Link to Latest Report: March 2020 Progress Report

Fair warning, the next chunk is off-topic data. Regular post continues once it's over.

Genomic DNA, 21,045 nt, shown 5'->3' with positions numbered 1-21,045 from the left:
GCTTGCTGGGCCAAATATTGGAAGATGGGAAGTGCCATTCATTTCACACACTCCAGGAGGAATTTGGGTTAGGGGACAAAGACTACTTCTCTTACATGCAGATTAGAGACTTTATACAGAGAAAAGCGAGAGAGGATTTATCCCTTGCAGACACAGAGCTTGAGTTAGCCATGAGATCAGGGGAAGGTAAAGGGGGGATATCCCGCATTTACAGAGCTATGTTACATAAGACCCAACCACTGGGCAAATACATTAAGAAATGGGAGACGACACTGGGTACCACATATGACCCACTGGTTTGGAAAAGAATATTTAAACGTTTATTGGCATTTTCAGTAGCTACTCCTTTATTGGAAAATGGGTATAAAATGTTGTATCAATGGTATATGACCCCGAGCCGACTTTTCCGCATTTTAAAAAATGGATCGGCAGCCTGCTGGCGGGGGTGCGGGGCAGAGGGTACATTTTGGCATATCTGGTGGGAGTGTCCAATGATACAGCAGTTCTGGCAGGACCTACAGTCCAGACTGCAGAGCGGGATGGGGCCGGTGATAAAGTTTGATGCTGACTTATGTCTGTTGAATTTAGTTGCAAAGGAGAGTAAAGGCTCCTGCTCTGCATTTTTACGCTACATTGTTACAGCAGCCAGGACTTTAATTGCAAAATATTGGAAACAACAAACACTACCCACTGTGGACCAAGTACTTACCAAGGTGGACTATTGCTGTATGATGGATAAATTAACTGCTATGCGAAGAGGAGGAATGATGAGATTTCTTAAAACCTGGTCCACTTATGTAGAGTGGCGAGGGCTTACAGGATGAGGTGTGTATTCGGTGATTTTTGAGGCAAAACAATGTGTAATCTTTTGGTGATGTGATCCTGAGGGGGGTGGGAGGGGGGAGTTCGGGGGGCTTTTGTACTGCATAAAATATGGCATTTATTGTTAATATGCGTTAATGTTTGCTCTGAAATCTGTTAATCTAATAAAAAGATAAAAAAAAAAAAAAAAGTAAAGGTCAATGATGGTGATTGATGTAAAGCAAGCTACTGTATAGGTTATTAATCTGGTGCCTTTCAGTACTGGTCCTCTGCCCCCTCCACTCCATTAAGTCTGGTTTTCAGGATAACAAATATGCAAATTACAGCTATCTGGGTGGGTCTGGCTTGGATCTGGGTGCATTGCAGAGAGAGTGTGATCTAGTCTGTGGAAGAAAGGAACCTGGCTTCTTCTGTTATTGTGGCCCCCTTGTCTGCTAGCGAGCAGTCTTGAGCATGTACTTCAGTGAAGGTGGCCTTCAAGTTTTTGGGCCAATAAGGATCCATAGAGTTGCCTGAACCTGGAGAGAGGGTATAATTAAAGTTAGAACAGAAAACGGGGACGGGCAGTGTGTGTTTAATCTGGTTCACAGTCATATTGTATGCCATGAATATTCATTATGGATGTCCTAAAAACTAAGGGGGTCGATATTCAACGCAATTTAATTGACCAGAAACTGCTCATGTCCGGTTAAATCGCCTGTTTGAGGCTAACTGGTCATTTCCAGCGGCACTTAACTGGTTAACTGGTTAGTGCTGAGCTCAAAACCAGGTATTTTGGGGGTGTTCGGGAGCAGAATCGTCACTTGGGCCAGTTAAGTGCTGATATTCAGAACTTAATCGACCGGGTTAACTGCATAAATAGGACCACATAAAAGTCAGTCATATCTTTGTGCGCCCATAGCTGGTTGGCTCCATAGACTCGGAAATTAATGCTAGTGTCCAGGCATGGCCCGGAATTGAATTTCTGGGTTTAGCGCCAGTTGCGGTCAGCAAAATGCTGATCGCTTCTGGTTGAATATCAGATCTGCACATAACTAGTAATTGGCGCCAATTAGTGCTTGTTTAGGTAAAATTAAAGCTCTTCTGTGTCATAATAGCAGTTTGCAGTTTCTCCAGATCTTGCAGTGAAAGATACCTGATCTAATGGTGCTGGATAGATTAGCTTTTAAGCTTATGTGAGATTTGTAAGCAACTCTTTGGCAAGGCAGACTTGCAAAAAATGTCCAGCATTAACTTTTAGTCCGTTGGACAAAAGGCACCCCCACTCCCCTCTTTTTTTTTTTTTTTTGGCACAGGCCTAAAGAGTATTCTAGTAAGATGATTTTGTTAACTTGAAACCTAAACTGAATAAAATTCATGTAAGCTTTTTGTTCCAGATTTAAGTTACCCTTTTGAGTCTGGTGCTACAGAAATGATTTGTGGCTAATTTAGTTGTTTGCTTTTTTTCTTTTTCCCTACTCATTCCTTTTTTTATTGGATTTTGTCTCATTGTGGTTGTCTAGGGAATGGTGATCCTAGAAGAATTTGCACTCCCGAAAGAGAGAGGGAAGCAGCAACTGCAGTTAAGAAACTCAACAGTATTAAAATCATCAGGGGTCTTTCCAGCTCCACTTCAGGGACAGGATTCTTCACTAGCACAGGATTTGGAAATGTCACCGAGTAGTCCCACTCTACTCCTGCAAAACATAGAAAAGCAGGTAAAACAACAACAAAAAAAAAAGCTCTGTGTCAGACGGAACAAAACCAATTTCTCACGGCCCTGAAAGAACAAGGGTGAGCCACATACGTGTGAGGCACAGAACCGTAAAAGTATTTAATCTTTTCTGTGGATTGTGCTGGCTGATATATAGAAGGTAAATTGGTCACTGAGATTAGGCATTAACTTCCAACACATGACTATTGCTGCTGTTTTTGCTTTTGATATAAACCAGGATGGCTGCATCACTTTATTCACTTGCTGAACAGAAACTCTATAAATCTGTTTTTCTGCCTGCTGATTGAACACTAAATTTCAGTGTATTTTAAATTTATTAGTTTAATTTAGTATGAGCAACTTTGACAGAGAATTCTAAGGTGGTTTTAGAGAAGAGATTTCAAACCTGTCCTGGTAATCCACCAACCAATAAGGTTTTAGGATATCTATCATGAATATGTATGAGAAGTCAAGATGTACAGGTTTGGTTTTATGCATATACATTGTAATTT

Deterioration of bridges can often be related to poor performance of longitudinal connections or transverse deck joints, which can be more frequent when precast panels are used for accelerated bridge construction. Ultra-high performance concrete (UHPC) is a relatively recent advancement in cementitious composite materials with mechanical and durability properties far exceeding those of conventional concrete. It combines a high percentage of steel fibers with an optimized gradation of granular constituents, resulting in a compressive strength in excess of 22 ksi, a high post-cracking tensile strength, and exceptional durability. The short reinforcing bar development lengths and exceptional durability provided by UHPC lead to great potential for use in bridge deck joints, other applications for accelerated bridge construction, and as a repair material. The long-term benefits of using UHPC in a number of applications are evident, but commercially available proprietary mixture formulations are very expensive and mix design using local materials is much more complicated than for conventional concrete. The material characteristics, complicated mix design, and need for specialized mixing procedures require detailed specifications and quality control testing currently not included in most states’ standard specifications. Guidance for UHPC produced with local materials that can achieve the necessary mechanical properties and durability for use in bridge component connections is needed to provide additional options for DOTs.